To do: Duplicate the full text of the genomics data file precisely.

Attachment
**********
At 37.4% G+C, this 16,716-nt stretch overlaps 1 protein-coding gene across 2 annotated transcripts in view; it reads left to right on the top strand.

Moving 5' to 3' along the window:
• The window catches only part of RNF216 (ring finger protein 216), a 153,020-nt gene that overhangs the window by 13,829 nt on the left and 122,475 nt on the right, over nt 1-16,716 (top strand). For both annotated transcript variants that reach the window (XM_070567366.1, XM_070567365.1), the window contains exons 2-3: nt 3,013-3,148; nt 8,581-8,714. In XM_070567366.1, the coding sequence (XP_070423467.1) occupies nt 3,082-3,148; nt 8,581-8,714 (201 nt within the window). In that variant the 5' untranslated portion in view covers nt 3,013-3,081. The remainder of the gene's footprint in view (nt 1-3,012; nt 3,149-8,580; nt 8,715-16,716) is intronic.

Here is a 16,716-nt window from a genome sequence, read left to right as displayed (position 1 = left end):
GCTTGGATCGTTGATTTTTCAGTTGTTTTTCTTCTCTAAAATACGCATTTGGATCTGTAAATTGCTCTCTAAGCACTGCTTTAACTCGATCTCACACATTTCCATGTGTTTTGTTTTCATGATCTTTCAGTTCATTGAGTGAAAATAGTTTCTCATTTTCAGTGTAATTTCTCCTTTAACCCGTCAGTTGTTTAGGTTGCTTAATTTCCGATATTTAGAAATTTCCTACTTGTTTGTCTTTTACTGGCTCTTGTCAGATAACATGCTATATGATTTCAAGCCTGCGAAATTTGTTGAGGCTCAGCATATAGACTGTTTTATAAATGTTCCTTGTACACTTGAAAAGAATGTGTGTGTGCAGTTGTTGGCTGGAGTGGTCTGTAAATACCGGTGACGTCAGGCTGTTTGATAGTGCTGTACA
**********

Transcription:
At 37.4% G+C, this 16,716-nt stretch overlaps 1 protein-coding gene across 2 annotated transcripts in view; it reads left to right on the top strand.

Moving 5' to 3' along the window:
• The window catches only part of RNF216 (ring finger protein 216), a 153,020-nt gene that overhangs the window by 13,829 nt on the left and 122,475 nt on the right, over nt 1-16,716 (top strand). For both annotated transcript variants that reach the window (XM_070567366.1, XM_070567365.1), the window contains exons 2-3: nt 3,013-3,148; nt 8,581-8,714. In XM_070567366.1, the coding sequence (XP_070423467.1) occupies nt 3,082-3,148; nt 8,581-8,714 (201 nt within the window). In that variant the 5' untranslated portion in view covers nt 3,013-3,081. The remainder of the gene's footprint in view (nt 1-3,012; nt 3,149-8,580; nt 8,715-16,716) is intronic.

Here is a 16,716-nt window from a genome sequence, read left to right as displayed (position 1 = left end):
GCTTGGATCGTTGATTTTTCAGTTGTTTTTCTTCTCTAAAATACGCATTTGGATCTGTAAATTGCTCTCTAAGCACTGCTTTAACTCGATCTCACACATTTCCATGTGTTTTGTTTTCATGATCTTTCAGTTCATTGAGTGAAAATAGTTTCTCATTTTCAGTGTAATTTCTCCTTTAACCCGTCAGTTGTTTAGGTTGCTTAATTTCCGATATTTAGAAATTTCCTACTTGTTTGTCTTTTACTGGCTCTTGTCAGATAACATGCTATATGATTTCAAGCCTGCGAAATTTGTTGAGGCTCAGCATATAGACTGTTTTATAAATGTTCCTTGTACACTTGAAAAGAATGTGTGTGTGCAGTTGTTGGCTGGAGTGGTCTGTAAATACCGGTGACGTCAGGCTGTTTGATAGTGCTGTACA